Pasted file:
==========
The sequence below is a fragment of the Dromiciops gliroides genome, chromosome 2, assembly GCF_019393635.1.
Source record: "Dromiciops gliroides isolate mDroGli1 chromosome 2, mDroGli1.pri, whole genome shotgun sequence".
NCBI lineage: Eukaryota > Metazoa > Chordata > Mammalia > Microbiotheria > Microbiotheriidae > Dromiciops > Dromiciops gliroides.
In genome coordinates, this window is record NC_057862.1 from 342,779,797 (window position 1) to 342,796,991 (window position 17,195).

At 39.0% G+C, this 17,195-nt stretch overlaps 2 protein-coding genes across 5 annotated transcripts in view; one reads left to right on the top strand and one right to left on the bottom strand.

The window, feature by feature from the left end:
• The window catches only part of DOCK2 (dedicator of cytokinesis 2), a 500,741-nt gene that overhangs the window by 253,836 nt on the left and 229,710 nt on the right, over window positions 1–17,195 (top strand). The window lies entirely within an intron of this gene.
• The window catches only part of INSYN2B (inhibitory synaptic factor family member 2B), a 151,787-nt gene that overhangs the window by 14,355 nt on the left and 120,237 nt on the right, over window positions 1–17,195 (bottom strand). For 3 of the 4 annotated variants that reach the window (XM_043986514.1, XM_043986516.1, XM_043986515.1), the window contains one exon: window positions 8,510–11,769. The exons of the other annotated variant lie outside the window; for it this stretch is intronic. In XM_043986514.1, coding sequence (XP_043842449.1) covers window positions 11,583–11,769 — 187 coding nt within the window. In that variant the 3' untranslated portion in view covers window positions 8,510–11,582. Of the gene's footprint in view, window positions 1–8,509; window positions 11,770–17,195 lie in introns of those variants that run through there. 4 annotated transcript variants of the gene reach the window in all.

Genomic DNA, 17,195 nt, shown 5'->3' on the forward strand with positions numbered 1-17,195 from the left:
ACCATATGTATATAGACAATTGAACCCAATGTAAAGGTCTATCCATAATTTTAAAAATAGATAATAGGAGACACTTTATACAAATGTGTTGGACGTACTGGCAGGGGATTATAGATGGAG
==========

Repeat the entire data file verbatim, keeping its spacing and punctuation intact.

The sequence below is a fragment of the Dromiciops gliroides genome, chromosome 2, assembly GCF_019393635.1.
Source record: "Dromiciops gliroides isolate mDroGli1 chromosome 2, mDroGli1.pri, whole genome shotgun sequence".
NCBI lineage: Eukaryota > Metazoa > Chordata > Mammalia > Microbiotheria > Microbiotheriidae > Dromiciops > Dromiciops gliroides.
In genome coordinates, this window is record NC_057862.1 from 342,779,797 (window position 1) to 342,796,991 (window position 17,195).

At 39.0% G+C, this 17,195-nt stretch overlaps 2 protein-coding genes across 5 annotated transcripts in view; one reads left to right on the top strand and one right to left on the bottom strand.

The window, feature by feature from the left end:
• The window catches only part of DOCK2 (dedicator of cytokinesis 2), a 500,741-nt gene that overhangs the window by 253,836 nt on the left and 229,710 nt on the right, over window positions 1–17,195 (top strand). The window lies entirely within an intron of this gene.
• The window catches only part of INSYN2B (inhibitory synaptic factor family member 2B), a 151,787-nt gene that overhangs the window by 14,355 nt on the left and 120,237 nt on the right, over window positions 1–17,195 (bottom strand). For 3 of the 4 annotated variants that reach the window (XM_043986514.1, XM_043986516.1, XM_043986515.1), the window contains one exon: window positions 8,510–11,769. The exons of the other annotated variant lie outside the window; for it this stretch is intronic. In XM_043986514.1, coding sequence (XP_043842449.1) covers window positions 11,583–11,769 — 187 coding nt within the window. In that variant the 3' untranslated portion in view covers window positions 8,510–11,582. Of the gene's footprint in view, window positions 1–8,509; window positions 11,770–17,195 lie in introns of those variants that run through there. 4 annotated transcript variants of the gene reach the window in all.

Genomic DNA, 17,195 nt, shown 5'->3' on the forward strand with positions numbered 1-17,195 from the left:
ACCATATGTATATAGACAATTGAACCCAATGTAAAGGTCTATCCATAATTTTAAAAATAGATAATAGGAGACACTTTATACAAATGTGTTGGACGTACTGGCAGGGGATTATAGATGGAG